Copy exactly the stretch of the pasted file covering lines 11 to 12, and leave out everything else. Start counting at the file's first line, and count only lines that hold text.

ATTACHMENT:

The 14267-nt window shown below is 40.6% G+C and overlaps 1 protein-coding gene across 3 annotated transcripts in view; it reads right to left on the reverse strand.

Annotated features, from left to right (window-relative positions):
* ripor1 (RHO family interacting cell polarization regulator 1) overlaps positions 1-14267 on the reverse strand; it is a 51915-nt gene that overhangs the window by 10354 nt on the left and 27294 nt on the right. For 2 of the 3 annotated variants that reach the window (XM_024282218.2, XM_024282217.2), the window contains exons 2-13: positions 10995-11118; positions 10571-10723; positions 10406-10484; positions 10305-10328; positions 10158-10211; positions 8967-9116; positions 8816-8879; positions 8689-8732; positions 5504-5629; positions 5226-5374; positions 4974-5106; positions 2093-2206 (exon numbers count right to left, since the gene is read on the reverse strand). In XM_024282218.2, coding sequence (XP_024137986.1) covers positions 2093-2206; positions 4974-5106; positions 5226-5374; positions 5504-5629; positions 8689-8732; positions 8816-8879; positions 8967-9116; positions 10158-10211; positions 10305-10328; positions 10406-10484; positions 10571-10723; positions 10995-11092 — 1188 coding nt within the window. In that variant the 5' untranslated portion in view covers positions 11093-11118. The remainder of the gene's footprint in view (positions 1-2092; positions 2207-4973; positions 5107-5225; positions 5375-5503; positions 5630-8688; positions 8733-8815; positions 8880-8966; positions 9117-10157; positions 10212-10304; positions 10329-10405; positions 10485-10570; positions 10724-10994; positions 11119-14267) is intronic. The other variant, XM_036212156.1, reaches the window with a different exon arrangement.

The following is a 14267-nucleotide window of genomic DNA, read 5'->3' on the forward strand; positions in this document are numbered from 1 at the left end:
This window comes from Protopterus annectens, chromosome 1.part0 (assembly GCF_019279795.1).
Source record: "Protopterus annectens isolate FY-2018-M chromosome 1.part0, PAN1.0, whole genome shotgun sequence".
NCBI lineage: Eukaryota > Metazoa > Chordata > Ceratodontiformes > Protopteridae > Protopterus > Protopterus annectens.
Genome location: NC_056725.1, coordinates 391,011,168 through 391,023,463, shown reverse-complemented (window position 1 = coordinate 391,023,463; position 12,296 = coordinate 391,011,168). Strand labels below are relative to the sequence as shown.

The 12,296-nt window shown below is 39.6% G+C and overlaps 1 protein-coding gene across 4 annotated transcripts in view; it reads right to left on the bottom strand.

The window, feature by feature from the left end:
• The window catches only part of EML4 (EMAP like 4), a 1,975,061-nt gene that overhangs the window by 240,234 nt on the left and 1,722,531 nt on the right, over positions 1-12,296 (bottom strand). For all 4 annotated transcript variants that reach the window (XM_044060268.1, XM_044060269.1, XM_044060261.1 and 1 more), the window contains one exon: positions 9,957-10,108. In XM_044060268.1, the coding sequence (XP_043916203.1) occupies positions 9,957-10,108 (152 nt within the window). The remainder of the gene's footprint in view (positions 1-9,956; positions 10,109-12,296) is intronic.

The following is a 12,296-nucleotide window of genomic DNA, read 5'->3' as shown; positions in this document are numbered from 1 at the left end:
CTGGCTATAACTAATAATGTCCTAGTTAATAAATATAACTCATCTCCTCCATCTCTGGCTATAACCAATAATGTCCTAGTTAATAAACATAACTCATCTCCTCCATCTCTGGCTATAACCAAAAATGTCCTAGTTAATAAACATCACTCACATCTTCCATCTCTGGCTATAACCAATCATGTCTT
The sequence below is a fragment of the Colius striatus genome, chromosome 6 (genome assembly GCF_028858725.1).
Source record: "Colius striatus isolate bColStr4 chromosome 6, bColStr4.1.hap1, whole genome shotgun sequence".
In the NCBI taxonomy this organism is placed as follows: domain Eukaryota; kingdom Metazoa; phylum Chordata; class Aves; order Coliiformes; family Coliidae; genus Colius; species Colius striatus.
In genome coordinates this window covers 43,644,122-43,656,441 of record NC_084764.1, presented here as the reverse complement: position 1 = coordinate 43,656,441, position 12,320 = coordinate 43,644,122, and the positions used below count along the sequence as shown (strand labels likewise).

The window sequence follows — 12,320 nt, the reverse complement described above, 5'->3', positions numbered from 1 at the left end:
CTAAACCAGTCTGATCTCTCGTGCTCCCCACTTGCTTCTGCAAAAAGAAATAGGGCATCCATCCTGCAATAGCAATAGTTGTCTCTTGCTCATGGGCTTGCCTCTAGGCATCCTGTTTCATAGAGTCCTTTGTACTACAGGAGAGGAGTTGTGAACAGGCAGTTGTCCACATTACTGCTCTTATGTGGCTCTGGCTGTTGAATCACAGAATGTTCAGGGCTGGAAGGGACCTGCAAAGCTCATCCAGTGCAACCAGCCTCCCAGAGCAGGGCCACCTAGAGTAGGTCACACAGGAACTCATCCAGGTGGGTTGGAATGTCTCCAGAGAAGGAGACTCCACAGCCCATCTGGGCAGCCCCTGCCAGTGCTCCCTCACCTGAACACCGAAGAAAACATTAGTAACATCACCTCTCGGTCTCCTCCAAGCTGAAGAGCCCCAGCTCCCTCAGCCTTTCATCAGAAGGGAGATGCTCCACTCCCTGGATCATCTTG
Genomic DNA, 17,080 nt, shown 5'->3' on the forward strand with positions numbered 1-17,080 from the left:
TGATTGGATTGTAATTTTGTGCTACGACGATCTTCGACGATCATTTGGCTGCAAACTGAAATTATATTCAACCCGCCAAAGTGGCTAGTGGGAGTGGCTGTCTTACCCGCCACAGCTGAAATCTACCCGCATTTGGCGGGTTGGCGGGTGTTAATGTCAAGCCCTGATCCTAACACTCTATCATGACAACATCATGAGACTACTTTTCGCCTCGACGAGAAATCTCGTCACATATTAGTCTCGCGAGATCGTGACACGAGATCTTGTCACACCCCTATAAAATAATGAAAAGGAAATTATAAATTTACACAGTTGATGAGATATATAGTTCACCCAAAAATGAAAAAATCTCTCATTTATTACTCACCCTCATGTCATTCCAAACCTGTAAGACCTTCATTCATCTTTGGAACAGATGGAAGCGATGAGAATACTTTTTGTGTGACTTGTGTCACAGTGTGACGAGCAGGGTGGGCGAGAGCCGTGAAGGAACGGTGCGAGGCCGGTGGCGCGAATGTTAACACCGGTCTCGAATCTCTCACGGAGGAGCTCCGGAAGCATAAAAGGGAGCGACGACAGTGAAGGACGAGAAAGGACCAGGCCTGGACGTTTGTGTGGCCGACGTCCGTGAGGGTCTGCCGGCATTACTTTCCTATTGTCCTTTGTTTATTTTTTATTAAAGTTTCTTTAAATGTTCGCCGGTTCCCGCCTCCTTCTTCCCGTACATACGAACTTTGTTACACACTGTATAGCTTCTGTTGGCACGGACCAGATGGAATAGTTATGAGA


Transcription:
• The window catches only part of EML4 (EMAP like 4), a 1,975,061-nt gene that overhangs the window by 240,234 nt on the left and 1,722,531 nt on the right, over positions 1-12,296 (bottom strand). For all 4 annotated transcript variants that reach the window (XM_044060268.1, XM_044060269.1, XM_044060261.1 and 1 more), the window contains one exon: positions 9,957-10,108. In XM_044060268.1, the coding sequence (XP_043916203.1) occupies positions 9,957-10,108 (152 nt within the window). The remainder of the gene's footprint in view (positions 1-9,956; positions 10,109-12,296) is intronic.

The following is a 12,296-nucleotide window of genomic DNA, read 5'->3' as shown; positions in this document are numbered from 1 at the left end: